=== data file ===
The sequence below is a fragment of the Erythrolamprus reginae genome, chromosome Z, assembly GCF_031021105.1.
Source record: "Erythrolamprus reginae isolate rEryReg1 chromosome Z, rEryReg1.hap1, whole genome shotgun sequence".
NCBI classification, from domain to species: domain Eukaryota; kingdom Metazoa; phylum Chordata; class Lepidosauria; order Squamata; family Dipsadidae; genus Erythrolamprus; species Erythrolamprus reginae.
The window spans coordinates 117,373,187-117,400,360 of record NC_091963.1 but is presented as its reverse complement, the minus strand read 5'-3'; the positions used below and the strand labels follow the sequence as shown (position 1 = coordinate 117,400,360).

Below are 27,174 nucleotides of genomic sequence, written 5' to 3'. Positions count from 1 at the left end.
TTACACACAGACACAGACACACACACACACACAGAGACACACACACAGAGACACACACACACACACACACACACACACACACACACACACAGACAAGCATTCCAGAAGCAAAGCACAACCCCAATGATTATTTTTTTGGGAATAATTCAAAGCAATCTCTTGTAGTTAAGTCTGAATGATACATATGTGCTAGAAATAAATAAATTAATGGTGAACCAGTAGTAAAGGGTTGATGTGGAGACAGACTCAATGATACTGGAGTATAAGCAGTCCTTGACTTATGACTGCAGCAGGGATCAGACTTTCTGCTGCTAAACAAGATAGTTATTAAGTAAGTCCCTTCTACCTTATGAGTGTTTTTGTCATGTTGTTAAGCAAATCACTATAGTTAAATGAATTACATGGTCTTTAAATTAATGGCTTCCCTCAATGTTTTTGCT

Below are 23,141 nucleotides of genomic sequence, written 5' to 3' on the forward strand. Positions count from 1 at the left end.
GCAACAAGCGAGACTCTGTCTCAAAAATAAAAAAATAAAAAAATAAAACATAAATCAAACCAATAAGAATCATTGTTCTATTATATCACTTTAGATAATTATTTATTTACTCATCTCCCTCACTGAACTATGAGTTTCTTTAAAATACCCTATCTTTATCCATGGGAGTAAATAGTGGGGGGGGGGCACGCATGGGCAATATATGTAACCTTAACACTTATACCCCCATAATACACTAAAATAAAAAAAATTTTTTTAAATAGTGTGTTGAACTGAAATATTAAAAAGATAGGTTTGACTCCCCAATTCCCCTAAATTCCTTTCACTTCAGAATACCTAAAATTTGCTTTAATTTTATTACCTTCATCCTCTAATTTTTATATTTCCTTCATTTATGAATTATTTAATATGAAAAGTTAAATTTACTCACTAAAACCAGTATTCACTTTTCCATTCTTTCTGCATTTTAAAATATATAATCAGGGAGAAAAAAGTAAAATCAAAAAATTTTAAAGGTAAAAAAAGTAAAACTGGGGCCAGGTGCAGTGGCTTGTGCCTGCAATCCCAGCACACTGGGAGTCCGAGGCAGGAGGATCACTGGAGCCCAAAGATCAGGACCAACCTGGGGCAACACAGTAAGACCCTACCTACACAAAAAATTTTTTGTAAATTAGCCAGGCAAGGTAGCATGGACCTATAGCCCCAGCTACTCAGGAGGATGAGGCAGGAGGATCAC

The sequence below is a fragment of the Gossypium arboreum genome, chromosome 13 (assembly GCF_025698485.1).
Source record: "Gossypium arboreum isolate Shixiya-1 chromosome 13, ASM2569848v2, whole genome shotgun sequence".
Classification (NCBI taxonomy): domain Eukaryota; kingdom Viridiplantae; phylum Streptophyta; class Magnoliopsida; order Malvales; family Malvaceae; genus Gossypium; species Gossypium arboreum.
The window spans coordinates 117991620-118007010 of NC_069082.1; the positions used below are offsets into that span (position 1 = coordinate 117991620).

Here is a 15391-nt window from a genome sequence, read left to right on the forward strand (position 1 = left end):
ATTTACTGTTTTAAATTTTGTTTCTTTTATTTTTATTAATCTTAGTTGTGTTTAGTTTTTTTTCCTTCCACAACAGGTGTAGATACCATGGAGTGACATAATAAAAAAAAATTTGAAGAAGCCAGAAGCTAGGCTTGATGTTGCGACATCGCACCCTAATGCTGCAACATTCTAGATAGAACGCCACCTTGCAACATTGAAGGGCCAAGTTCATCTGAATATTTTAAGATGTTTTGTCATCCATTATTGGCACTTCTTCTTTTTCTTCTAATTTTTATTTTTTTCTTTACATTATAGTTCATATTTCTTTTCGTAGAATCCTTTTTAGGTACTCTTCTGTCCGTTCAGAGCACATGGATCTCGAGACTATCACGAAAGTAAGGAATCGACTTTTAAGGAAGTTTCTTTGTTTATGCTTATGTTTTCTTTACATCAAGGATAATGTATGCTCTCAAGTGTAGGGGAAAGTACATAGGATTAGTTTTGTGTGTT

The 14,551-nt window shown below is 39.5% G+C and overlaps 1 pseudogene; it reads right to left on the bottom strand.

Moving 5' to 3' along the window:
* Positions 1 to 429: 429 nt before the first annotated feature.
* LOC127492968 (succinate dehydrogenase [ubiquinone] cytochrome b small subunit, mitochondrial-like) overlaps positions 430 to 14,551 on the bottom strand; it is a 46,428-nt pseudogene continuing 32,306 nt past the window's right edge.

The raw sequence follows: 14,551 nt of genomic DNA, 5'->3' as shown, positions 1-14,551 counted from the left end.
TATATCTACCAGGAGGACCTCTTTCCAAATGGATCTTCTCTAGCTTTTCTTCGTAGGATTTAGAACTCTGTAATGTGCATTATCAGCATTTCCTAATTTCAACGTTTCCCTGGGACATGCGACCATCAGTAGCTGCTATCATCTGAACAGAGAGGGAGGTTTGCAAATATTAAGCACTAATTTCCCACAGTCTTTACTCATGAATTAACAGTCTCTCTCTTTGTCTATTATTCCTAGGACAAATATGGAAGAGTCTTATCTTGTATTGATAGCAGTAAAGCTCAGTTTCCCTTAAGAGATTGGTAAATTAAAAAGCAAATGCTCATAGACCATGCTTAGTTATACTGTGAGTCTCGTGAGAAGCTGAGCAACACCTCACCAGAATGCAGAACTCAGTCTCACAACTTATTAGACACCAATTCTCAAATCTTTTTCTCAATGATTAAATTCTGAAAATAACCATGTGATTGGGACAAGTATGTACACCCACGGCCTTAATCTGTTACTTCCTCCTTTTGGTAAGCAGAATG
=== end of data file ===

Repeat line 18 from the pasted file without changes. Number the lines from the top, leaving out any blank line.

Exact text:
* LOC127492968 (succinate dehydrogenase [ubiquinone] cytochrome b small subunit, mitochondrial-like) overlaps positions 430 to 14,551 on the bottom strand; it is a 46,428-nt pseudogene continuing 32,306 nt past the window's right edge.